By Hanna | Featured Contributor
Sometimes Strong Is:
Taking a break
Having a cry
Listening to your body
Holding your tongue
Asking for help
Saying you can’t
Getting out of bed
Loving with your whole heart
Wanting with your whole heart
Breathing through the pain
Just being here
My dear reader, thank you for reading! I do hope you enjoyed. I wrote this poem for myself when I was in a lot of pain, but really this poem is for you. Let me explain…
A mantra which I repeat very often to myself is: I am you and you are me. I’ve just realized that this sounds suspiciously like the first line of “I Am the Walrus” by the Beatles. I do like that song, but quirks and rock and roll aside, the point is that I’m a big believer in commonality. And so when I say that I wrote this poem for myself, I really mean that I wrote this poem for you. I truly believe that underneath, we are one.
This poem is very much informed by my experience living with disability, specifically my experience recovering from a mild traumatic brain injury. When I suffered the severe concussion that would upend my life, it was as if overnight, I had lost the person that I thought I was. Before my brain injury, I was a cold-blooded, high-achieving 20-year-old. My days were spent—quite literally in their entirety—studying. I was 3 years into an honors mathematics degree at a prestigious university and as far as I was concerned, nothing was going to slow me down. I wasn’t just smart—I was really smart.
But after my brain injury, I was at most a mathematician in spirit. I couldn’t think like I used to, I couldn’t work like I used to, I was home-bound, and I was impaired in an uncountable number of ways by post-concussion syndrome and migraine disorder. Despite it all, despite the shame of losing my intellect, my safety net, a new feeling flickered into being—pride. Why was I proud? Because my brain injury made me realize that I was stronger than I’d ever known.
Do you know what happened the day I wrote this poem? I went for a walk, and like time and time again, the noise, lights, and visual stimulation of a busy intersection over-stressed my injured brain. Suddenly, post-traumatic headache was taking over—my body was out of my control. In that moment, standing at the intersection with my eyes closed, trying to calm my reckless breathing and master my pain, I had to draw upon all my strength. I had to face the fact that I was no longer the high-flyer I once was, comforted by shining transcripts and intellectual smugness. It took strength to realize that I was facing a really scary predicament. And so I faced the truth, I turned around, and I walked home. Once home, I cried a lot, and then I wrote myself a list of what it means to be strong. My list hit my heart as only the truth can. And while it was born from my own curious predicament, I do hope that it will fit your life, your story, like a glove.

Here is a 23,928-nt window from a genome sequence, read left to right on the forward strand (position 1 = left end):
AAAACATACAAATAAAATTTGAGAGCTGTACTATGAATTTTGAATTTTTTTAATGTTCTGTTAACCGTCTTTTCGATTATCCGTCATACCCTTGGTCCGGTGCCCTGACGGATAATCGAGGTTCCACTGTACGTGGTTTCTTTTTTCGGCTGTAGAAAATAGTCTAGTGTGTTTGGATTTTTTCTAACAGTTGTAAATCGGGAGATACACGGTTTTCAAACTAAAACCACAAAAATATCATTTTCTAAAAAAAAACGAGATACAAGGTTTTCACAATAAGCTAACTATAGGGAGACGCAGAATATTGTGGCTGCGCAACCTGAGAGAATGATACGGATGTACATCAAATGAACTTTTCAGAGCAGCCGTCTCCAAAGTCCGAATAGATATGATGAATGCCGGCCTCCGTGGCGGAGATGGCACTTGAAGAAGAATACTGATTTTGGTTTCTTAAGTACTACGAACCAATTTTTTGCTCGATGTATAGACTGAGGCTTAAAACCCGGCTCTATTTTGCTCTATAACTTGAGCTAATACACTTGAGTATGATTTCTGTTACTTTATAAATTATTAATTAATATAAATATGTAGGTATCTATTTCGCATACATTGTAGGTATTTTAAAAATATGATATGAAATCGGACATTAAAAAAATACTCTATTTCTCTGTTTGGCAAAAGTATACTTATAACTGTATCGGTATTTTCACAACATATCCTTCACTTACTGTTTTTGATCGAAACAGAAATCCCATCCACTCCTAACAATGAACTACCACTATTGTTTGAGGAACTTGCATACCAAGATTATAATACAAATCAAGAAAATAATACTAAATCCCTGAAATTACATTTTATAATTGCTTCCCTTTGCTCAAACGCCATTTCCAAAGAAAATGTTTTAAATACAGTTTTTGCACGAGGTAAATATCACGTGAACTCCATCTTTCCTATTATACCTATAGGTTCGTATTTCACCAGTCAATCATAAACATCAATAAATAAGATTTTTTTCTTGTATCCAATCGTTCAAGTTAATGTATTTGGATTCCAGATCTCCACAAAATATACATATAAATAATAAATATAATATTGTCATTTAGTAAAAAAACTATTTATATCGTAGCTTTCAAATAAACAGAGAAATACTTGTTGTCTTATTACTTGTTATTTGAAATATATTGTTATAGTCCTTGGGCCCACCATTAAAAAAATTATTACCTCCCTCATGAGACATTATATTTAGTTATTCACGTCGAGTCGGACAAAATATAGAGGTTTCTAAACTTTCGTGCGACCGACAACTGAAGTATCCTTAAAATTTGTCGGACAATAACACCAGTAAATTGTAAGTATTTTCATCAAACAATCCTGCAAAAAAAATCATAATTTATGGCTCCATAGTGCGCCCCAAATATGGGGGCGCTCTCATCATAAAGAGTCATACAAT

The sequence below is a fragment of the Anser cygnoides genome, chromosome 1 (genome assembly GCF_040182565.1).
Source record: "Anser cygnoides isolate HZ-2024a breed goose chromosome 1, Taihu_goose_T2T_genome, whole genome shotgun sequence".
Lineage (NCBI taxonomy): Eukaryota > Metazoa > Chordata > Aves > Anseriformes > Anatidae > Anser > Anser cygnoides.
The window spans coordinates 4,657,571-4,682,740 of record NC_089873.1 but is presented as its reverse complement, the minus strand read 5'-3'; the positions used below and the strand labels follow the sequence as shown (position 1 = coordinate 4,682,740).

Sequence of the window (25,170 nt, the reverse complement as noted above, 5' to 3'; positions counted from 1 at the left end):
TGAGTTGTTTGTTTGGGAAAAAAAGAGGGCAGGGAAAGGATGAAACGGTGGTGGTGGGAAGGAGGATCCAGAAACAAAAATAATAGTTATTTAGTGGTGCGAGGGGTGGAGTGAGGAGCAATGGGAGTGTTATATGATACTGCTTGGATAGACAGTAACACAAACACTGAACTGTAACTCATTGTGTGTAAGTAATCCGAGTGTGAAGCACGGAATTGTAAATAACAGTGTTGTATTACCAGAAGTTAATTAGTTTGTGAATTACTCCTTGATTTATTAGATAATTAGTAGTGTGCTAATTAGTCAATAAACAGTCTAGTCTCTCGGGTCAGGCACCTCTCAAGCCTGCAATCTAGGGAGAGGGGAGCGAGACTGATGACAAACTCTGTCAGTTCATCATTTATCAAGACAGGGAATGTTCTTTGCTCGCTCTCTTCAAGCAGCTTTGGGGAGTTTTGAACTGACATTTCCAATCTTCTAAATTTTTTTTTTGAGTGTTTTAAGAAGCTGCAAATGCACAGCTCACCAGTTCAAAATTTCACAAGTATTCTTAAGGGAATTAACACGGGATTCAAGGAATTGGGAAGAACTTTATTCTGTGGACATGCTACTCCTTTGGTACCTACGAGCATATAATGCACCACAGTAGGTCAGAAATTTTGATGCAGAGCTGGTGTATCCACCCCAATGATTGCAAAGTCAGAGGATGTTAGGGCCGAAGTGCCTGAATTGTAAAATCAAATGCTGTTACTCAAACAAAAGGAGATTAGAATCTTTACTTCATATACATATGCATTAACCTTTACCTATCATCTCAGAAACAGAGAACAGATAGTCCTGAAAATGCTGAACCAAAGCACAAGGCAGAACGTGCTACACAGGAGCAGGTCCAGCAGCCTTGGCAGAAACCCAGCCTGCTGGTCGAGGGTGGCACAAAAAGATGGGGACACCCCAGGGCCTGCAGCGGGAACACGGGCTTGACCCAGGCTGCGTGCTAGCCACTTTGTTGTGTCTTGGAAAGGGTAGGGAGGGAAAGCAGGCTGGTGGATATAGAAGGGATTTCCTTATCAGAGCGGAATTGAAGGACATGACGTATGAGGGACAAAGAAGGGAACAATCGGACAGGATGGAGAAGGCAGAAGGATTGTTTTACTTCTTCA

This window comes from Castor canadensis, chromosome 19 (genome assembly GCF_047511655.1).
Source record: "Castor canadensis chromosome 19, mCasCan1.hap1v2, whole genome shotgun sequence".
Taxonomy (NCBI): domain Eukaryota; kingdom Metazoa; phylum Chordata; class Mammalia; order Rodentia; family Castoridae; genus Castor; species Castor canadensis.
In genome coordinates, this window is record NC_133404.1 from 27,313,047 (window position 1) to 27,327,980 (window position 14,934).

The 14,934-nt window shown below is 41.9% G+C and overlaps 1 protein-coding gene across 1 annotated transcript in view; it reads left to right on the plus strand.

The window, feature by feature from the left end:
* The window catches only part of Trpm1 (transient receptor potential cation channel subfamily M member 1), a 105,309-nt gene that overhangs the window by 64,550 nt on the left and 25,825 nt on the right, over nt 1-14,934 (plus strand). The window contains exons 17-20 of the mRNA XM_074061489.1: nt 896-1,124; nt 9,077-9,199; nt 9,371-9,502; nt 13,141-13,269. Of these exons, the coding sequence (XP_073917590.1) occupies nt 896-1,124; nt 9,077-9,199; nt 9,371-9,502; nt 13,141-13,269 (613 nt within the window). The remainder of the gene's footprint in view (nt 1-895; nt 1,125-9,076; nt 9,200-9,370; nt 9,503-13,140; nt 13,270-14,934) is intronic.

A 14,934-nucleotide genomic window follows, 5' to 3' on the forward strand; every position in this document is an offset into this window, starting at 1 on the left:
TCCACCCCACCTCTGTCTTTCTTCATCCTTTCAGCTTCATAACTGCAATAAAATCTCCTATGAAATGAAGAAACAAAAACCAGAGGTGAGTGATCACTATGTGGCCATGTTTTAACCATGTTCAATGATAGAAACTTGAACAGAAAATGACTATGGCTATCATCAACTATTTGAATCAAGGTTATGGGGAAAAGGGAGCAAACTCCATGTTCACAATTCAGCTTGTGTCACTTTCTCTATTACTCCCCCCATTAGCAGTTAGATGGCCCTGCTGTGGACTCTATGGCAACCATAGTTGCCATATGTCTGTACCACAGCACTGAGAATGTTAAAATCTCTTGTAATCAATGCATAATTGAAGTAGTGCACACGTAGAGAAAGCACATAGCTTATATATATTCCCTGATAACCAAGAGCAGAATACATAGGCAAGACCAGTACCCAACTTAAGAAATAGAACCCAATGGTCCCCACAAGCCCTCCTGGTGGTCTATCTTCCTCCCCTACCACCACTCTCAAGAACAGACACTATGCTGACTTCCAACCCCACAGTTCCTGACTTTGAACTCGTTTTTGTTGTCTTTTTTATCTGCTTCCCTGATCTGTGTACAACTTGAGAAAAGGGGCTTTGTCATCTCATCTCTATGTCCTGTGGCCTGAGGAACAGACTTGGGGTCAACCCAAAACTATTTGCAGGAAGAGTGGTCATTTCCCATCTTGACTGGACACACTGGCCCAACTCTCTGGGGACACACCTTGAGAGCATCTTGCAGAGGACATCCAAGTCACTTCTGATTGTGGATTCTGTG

My dear reader, wherever you are on your journey through life, I need you to know what it means to be strong. We often conflate strength with an aura of invincibility. But let me ask you, who is stronger? The tree or the flower? The tree is protected by thick bark, and secured to the earth by crisscrossing and ever-burrowing roots. The tree is little bothered by heavy rain or the echoing gales of an angry wind. The flower, on the other hand, is vulnerable. But still the flower exists, petals stretched wide, smiling up at the torrential skies, waiting for the sun.
My dear reader, if you are stuck in a torrential rainfall—know that you are strong. If hurt is threatening to engulf you, if your grief is bigger than sense and time, if fear intrudes mercilessly, if your body is in constant pain, if getting out of bed is the very best you can do today—know that you are strong.
The flower is strong on those perfect, sunny days too. The days that leave an imprint on the imagination, triggering only nostalgia and fresh excitement for your beating heart and your mortal frame. On these days, the flower must be strong. Why? Because on these days, the flower is reminded of that incomprehensible truth that nothing is permanent. To love, to be grateful, to witness the fullness and beauty of life—this takes strength.
So my dear reader, wherever you are in this moment, give yourself some credit. And remember what it really means to be strong.
Hanna is a 22-year-old who lives with disability. She is passionate about self-love and hopes to share her thoughts and other inspiring stories of resilience, authenticity, and compassion on her blog. She is so very grateful for all the good things that others have given her, and she strives to give back in her own way.
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